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How to Keep Your Employees Working as a Team - Remotely Or In the Office by newtohr

How To Keep Your Employees Working As A Team: Remotely Or In the Office

Regardless of your industry, if you have employees, you need some level of teamwork. Even if each employee works independently and in different departments, they are all still working towards the same goal. 

The recent boom in remote working has made many employees feel disconnected from you and their colleagues. Even those who have returned to the office might be readjusting to their new circumstances. So, it makes sense to keep your employees motivated and help them to work together. 

  1. Keep the Lines of Communication Open

It’s almost impossible to feel like you’re part of a team if you can’t communicate with your teammates. While email and instant messaging do allow for a measure of coordination, they aren’t always the best way to get the message across.

Most companies employ some sort of audio-video solution, which allows people to connect more naturally. However, most set-ups aren’t quite up to scratch, either due to limited technology or challenging workplace environments. In these cases, or if you simply want a more streamlined conferencing experience, then a service provided by companies such as Infassure.com will make communication that much easier.

  1. Ensure Safe Working Conditions

Most people associate “safe working conditions” with environments that are more obviously dangerous, such as construction sites or workshops. While this is important, it’s easy to neglect the office space. 

In a typical office space, there is plenty of electrical equipment that is needed to keep things running. With these come fire hazards, as poorly maintained wiring and equipment can overheat very easily. To prevent this, make sure that the building is regularly maintained and the equipment checked often.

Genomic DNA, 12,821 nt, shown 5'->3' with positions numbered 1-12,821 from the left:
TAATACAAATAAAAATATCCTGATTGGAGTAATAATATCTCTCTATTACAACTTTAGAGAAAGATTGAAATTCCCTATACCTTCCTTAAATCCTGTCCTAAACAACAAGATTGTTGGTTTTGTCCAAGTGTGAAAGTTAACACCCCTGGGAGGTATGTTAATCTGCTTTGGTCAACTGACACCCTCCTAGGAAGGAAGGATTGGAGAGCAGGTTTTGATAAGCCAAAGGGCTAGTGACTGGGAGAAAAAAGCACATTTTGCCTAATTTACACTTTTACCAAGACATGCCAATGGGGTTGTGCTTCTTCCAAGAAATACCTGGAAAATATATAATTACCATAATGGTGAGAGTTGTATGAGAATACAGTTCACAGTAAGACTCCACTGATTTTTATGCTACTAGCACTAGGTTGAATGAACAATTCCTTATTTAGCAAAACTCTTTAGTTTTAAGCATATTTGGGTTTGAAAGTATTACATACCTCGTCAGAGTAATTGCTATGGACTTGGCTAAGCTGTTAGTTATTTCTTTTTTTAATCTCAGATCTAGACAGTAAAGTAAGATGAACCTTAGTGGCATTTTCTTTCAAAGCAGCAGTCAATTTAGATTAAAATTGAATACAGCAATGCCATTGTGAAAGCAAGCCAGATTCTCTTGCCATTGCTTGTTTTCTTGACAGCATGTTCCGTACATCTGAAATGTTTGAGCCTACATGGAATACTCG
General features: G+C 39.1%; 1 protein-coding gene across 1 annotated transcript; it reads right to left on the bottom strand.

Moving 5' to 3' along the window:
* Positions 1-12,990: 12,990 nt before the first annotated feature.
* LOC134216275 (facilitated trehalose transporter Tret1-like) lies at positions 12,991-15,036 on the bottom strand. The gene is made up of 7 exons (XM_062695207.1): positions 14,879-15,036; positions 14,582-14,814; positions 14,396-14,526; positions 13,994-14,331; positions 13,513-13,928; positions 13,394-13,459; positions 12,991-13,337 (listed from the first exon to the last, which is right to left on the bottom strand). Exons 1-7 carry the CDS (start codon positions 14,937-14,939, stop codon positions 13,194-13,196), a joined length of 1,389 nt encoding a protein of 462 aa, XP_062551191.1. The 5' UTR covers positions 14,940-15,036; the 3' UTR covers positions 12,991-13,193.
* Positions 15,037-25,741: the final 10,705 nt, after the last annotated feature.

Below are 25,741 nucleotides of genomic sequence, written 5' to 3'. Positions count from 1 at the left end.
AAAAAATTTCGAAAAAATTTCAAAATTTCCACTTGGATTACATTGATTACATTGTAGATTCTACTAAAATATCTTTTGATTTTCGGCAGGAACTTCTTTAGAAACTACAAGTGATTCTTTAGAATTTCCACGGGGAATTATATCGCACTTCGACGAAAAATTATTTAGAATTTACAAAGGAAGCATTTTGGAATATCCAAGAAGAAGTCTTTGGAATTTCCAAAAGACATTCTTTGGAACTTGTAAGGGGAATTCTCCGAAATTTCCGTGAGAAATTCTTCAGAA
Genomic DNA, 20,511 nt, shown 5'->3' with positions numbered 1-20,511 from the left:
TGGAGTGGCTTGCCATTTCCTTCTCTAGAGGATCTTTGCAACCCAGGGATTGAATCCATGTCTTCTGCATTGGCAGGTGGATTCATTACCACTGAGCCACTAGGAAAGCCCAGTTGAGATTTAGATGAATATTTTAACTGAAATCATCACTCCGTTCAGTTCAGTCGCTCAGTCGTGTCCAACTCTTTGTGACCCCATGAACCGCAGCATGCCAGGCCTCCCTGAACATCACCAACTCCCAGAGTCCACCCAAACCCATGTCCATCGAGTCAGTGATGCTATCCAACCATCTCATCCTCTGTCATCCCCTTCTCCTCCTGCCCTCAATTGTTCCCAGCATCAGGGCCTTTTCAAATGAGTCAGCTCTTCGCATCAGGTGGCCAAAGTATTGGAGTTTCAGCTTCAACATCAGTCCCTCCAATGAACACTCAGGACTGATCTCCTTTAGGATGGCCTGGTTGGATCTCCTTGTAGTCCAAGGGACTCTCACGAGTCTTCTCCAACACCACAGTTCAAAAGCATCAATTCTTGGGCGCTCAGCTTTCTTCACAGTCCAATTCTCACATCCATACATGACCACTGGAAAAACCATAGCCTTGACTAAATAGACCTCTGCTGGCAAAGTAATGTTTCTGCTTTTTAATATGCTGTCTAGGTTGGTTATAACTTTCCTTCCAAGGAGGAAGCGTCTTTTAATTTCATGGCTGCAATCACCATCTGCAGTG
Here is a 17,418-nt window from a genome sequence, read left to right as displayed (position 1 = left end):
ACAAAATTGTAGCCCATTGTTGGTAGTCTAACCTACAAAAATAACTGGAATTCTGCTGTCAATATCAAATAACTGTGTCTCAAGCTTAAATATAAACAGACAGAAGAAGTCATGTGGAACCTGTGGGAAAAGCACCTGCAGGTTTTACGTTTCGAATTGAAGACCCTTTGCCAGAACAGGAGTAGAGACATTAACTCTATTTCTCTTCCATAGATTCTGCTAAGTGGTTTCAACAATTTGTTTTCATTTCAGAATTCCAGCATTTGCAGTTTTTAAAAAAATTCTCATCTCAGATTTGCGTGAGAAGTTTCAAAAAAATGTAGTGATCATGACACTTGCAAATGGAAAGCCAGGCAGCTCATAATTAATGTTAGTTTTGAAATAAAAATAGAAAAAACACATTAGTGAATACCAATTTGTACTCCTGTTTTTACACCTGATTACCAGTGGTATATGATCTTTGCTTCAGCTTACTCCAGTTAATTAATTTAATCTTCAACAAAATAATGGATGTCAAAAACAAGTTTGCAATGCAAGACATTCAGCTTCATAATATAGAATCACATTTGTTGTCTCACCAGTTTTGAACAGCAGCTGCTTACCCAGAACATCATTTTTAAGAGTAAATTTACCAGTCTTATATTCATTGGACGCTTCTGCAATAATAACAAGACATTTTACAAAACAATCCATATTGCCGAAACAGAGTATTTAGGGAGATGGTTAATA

Also, electrical equipment typically comes with long wires and extension leads. If these are laid haphazardly, they can present as a major trip hazard. Poorly placed bins, plant pots, bags, and boxes that encroach on walking space can also cause a problem.

As well as hazards that can cause immediate injury or damage, you should also consider conditions that cause injury more slowly. Back problems are incredibly common among people who work at a desk, along with eye strain and wrist injuries.

So, be sure to provide desk chairs and keyboards that put less strain on your employees. If they work from home, encourage them to set up a home office that follows the same principles. Another way to prevent these issues is to encourage your employees to get up and walk around now and then.

  1. Create an Open Culture

If your employees are comfortable enough with you and their colleagues to speak up when they have any issues, they are far less likely to less resentment or uncomfortable situations continue. You can deal with issues as they arise. Your employees will be more satisfied and less likely to leave because of interpersonal issues.

This culture will also encourage your employees to share any ideas about the project and their work. While you take the lead, you never know what good things may come. Your employees will feel respected and appreciated, especially if you resist the urge to micromanage. 

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